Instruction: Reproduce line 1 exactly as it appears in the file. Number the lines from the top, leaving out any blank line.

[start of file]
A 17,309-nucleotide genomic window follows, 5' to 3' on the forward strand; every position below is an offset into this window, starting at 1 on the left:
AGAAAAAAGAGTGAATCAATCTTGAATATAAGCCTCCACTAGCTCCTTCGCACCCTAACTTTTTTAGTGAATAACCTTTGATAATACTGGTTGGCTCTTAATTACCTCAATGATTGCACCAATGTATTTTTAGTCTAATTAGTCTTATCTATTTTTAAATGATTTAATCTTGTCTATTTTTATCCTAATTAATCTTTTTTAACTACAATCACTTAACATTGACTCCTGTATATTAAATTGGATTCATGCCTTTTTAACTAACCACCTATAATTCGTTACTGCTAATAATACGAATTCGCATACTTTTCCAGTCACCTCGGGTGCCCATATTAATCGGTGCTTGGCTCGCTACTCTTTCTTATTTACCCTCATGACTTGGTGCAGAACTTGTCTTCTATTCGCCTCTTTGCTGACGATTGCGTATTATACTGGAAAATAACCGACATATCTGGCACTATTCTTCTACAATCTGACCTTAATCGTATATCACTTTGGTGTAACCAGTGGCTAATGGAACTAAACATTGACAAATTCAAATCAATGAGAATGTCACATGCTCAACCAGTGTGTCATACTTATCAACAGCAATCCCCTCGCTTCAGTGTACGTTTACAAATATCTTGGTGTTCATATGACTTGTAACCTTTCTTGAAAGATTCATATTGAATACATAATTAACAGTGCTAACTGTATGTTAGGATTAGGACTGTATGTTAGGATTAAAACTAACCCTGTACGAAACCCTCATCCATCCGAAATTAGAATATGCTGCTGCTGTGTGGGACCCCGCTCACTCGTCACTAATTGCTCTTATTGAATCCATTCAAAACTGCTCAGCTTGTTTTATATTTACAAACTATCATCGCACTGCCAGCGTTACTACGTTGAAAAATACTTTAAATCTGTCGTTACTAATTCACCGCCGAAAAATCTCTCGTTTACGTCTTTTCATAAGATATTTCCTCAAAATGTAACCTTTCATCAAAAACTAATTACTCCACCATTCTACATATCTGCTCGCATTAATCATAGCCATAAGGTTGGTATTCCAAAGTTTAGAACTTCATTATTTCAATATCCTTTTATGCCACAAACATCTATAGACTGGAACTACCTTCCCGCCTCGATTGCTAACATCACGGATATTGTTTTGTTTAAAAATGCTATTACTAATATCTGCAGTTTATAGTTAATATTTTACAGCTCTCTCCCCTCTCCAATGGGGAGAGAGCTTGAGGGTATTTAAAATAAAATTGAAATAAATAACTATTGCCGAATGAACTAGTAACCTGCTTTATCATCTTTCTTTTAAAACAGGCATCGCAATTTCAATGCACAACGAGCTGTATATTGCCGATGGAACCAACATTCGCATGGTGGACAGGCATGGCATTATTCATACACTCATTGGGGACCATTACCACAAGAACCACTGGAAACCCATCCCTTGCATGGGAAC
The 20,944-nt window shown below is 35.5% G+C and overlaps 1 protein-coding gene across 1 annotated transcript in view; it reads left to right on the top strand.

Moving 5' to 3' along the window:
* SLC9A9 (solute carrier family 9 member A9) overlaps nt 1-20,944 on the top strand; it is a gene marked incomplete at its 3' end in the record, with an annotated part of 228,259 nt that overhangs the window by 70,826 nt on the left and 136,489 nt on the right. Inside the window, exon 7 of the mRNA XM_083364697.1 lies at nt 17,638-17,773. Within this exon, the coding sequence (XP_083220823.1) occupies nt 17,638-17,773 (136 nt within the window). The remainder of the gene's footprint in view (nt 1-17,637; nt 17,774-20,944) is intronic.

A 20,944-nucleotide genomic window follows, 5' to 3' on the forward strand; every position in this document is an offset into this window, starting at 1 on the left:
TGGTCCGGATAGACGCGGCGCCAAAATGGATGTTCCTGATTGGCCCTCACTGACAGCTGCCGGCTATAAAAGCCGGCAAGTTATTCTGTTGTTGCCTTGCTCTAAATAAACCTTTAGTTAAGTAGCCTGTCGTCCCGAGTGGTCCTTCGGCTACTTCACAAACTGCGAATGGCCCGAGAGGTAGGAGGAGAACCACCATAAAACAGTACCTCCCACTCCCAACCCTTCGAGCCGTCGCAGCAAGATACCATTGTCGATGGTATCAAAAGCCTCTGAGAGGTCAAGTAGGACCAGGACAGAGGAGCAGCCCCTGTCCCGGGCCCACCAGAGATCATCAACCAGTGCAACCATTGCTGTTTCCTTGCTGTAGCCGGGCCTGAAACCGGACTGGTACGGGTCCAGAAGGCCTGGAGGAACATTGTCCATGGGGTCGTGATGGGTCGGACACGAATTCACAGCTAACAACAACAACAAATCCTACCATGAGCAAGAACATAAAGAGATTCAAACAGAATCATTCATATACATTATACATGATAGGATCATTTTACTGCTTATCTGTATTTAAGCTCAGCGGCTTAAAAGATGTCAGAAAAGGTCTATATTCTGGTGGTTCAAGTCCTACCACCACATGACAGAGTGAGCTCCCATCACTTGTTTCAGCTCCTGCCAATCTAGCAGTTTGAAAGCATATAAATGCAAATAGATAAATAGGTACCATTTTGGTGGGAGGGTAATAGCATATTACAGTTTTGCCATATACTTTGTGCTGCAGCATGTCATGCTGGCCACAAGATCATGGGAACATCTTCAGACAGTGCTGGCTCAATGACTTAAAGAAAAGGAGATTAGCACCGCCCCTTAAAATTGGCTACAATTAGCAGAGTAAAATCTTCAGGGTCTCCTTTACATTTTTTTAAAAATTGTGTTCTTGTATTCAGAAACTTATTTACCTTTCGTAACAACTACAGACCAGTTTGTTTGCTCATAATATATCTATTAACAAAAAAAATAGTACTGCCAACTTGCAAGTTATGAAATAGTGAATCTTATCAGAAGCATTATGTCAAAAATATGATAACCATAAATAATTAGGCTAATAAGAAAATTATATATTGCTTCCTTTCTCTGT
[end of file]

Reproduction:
A 17,309-nucleotide genomic window follows, 5' to 3' on the forward strand; every position below is an offset into this window, starting at 1 on the left: